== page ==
Catholic Official: We Must Walk and Pray Together with Vulnerable People

Fr Fabio Baggio, undersecretary of the Migrants and Refugees section of the Vatican’s office for Integral Human Development. Photo: Xanthi Morfi/WCC

Representatives of many different Christian churches, meeting at a Rome conference from 18-20 September, are calling for deeper spiritual reflection and greater practical action to support migrants and refugees.

The “World Conference on Xenophobia, Racism, and Populist Nationalism in the Context of Global Migration” is jointly organised by the Vatican and the World Council of Churches (WCC).

Among the Catholic participants is Fr Fabio Baggio, undersecretary of the Migrants and Refugees section of the Vatican’s office for Integral Human Development. He urges Christians to follow Pope Francis’ example of walking and praying together with refugees, supporting in particular the most vulnerable migrants who often fall into the hands of human traffickers.

Baggio notes that in many countries of the world today, Christians of different confessions are cooperating together on what he calls ‘the four Ps’ – prevention, protection of survivors, prosecution of traffickers, and partnerships in combating this global phenomenon.

In many of the “hot spots” or countries of origin for migrants in Africa, Asia and Latin America, he says,

churches are working proactively on advocacy for new legislation, “calling governments to their responsibility” and “upholding the rights and dignity of victims or survivors”.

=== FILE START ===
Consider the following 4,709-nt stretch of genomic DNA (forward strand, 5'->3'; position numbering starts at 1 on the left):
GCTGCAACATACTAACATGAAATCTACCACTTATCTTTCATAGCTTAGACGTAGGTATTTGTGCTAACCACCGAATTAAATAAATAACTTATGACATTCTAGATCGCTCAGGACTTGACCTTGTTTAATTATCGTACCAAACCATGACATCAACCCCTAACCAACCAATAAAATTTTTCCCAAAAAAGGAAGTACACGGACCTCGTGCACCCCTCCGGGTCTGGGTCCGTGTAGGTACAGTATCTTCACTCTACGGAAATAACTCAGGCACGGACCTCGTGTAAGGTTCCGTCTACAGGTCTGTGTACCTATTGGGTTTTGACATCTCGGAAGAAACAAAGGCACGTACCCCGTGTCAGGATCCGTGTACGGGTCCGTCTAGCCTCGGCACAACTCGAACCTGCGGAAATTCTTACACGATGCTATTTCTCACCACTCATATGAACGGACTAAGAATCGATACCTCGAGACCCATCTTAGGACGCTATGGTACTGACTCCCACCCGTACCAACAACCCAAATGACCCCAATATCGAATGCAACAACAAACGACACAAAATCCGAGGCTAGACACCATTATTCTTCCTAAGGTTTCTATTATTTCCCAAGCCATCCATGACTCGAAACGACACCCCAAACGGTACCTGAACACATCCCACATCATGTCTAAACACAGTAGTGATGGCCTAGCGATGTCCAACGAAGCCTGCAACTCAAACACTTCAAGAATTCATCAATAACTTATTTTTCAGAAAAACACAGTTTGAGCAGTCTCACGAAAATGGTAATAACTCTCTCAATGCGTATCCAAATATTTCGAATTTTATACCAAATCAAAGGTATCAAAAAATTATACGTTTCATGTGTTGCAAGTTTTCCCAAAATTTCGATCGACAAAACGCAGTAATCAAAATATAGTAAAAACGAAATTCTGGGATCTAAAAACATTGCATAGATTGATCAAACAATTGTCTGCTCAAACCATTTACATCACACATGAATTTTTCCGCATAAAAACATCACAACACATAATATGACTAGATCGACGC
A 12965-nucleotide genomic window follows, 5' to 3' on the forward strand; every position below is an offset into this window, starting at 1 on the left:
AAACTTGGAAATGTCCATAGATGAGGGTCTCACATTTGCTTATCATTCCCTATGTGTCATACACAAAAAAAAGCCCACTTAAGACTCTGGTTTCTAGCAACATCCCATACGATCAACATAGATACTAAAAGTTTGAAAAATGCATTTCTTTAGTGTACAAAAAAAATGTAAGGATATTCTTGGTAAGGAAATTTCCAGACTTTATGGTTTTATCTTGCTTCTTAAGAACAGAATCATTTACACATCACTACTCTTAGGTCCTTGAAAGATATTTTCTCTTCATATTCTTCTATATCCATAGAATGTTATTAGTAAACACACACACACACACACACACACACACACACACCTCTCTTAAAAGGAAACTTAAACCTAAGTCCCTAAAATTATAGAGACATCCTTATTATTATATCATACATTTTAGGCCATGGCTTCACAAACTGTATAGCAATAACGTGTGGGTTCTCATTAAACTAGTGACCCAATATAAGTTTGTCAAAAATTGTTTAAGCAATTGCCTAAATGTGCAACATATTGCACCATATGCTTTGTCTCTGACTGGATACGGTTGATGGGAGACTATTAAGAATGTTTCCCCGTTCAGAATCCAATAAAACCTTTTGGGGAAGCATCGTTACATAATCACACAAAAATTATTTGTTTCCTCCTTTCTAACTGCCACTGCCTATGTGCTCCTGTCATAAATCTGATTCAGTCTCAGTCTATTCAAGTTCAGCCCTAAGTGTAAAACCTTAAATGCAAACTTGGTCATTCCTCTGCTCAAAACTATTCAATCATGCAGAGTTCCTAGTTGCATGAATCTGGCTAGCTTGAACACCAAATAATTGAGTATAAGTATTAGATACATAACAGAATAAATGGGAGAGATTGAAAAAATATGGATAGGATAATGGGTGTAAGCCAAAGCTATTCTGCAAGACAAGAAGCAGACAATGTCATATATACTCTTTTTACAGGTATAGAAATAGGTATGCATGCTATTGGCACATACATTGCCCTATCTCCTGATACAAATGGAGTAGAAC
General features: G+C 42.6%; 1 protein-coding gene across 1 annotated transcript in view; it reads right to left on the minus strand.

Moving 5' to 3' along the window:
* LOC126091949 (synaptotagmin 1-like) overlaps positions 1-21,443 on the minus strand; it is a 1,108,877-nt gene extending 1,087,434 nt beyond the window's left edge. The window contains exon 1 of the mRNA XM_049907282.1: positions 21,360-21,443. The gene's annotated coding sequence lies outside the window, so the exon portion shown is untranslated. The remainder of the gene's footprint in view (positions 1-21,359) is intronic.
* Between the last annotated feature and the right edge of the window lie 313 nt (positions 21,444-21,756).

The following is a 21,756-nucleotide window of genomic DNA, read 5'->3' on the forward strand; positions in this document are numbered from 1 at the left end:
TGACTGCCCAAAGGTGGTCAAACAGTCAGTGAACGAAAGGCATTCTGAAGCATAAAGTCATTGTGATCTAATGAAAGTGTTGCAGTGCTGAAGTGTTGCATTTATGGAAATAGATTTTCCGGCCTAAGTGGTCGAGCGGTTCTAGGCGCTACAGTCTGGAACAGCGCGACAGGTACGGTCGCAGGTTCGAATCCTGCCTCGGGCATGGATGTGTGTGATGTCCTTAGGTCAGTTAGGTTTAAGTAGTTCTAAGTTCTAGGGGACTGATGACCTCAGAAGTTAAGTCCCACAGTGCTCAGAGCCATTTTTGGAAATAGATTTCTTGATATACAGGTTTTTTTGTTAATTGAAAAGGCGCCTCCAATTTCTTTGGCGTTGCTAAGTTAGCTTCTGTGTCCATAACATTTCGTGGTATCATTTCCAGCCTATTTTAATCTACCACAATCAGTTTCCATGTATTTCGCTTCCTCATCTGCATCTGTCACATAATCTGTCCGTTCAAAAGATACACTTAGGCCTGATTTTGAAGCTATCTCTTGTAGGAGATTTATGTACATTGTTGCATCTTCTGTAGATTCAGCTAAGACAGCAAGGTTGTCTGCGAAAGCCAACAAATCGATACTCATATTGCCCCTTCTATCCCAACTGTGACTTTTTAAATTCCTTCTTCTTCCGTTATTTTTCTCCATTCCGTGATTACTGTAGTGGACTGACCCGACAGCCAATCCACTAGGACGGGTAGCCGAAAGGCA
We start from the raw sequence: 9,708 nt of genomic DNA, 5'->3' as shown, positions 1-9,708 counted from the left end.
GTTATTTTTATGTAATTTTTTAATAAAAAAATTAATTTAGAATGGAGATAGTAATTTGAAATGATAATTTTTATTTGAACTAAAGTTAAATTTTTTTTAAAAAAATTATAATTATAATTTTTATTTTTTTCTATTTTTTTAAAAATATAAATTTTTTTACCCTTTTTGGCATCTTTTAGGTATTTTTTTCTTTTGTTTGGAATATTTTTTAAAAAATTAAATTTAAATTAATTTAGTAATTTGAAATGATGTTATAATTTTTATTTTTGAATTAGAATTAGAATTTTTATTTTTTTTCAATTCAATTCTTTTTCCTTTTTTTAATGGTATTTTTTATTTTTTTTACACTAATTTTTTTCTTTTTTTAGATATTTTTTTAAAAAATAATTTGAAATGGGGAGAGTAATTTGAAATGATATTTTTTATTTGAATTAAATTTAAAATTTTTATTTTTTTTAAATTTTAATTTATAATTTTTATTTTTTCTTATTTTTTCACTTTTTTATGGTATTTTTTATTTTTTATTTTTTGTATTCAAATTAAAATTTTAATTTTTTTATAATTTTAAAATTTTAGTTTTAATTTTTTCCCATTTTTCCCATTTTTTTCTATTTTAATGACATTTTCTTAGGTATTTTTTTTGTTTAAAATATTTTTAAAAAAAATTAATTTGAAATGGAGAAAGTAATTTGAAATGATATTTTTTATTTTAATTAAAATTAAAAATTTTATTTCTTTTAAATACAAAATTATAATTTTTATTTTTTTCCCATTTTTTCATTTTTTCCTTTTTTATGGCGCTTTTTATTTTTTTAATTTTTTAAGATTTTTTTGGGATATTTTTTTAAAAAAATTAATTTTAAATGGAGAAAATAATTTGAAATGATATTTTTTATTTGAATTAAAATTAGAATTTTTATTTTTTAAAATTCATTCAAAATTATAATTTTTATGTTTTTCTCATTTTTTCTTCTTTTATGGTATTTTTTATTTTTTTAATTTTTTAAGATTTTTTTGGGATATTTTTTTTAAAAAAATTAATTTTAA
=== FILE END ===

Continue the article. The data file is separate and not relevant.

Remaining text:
Baggio also points to the importance of joint theological reflection on migration and trafficking, mentioning a recent ecumenical gathering of Christian theologians in El Salvador. While trafficking in the past was mainly linked to sexual exploitation, he says, today it is a much more complex phenomenon including slave labour, organ trafficking, and women being bought and sold for reproductive purposes.

The Catholic church, Baggio says, has been congratulated by the United Nations for its work to combat trafficking, but he stresses there is “much room for cooperation for the future”. Documenting best practises, Baggio insists, is essential to prove that simple, inexpensive and effective solutions are possible, as outlined in a 20 Point Action Plan drawn up by the Vatican ahead of the UN global compacts on migration and refugees.

Reflecting on the theme of Pope Francis’ recent visit to the WCC headquarters in Geneva, Baggio says all communities can pray together for migrants, refugees and victims of human trafficking. Walking together with these vulnerable people, he continues, is exactly what Pope Francis does, modelling a kind of pastoral care that goes beyond numbers and official documents. Finally, he concludes, Christians must continue to work together, building on the cooperation which is already there at a grassroots level.

World Council of Churches,